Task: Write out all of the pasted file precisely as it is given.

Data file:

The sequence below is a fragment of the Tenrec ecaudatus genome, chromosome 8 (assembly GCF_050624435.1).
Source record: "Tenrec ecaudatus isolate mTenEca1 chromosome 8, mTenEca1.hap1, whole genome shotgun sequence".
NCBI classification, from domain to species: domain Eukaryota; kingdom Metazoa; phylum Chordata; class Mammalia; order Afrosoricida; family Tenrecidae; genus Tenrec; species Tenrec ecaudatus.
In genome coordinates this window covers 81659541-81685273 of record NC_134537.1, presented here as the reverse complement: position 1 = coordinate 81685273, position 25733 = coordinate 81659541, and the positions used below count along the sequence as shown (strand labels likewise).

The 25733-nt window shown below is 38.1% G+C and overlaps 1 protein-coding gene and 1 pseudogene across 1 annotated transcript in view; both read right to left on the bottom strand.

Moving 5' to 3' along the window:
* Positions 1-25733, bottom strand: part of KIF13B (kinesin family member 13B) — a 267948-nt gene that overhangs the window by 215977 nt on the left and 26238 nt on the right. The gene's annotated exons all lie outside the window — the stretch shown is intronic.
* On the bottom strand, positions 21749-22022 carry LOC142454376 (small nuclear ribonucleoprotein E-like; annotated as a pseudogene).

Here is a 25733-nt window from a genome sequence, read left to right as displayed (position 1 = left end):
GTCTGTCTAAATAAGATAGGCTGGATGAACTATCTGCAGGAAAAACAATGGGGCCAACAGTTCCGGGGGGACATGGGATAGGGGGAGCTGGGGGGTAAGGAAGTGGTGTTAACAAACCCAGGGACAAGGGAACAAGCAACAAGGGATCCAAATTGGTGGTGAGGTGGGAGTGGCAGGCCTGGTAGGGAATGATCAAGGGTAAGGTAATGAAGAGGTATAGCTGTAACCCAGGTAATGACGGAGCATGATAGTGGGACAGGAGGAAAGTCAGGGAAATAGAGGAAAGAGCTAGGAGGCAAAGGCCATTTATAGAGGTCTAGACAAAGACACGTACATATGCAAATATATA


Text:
The sequence below is a fragment of the Tenrec ecaudatus genome, chromosome 8 (assembly GCF_050624435.1).
Source record: "Tenrec ecaudatus isolate mTenEca1 chromosome 8, mTenEca1.hap1, whole genome shotgun sequence".
NCBI classification, from domain to species: domain Eukaryota; kingdom Metazoa; phylum Chordata; class Mammalia; order Afrosoricida; family Tenrecidae; genus Tenrec; species Tenrec ecaudatus.
In genome coordinates this window covers 81659541-81685273 of record NC_134537.1, presented here as the reverse complement: position 1 = coordinate 81685273, position 25733 = coordinate 81659541, and the positions used below count along the sequence as shown (strand labels likewise).

The 25733-nt window shown below is 38.1% G+C and overlaps 1 protein-coding gene and 1 pseudogene across 1 annotated transcript in view; both read right to left on the bottom strand.

Moving 5' to 3' along the window:
* Positions 1-25733, bottom strand: part of KIF13B (kinesin family member 13B) — a 267948-nt gene that overhangs the window by 215977 nt on the left and 26238 nt on the right. The gene's annotated exons all lie outside the window — the stretch shown is intronic.
* On the bottom strand, positions 21749-22022 carry LOC142454376 (small nuclear ribonucleoprotein E-like; annotated as a pseudogene).

Here is a 25733-nt window from a genome sequence, read left to right as displayed (position 1 = left end):
GTCTGTCTAAATAAGATAGGCTGGATGAACTATCTGCAGGAAAAACAATGGGGCCAACAGTTCCGGGGGGACATGGGATAGGGGGAGCTGGGGGGTAAGGAAGTGGTGTTAACAAACCCAGGGACAAGGGAACAAGCAACAAGGGATCCAAATTGGTGGTGAGGTGGGAGTGGCAGGCCTGGTAGGGAATGATCAAGGGTAAGGTAATGAAGAGGTATAGCTGTAACCCAGGTAATGACGGAGCATGATAGTGGGACAGGAGGAAAGTCAGGGAAATAGAGGAAAGAGCTAGGAGGCAAAGGCCATTTATAGAGGTCTAGACAAAGACACGTACATATGCAAATATATA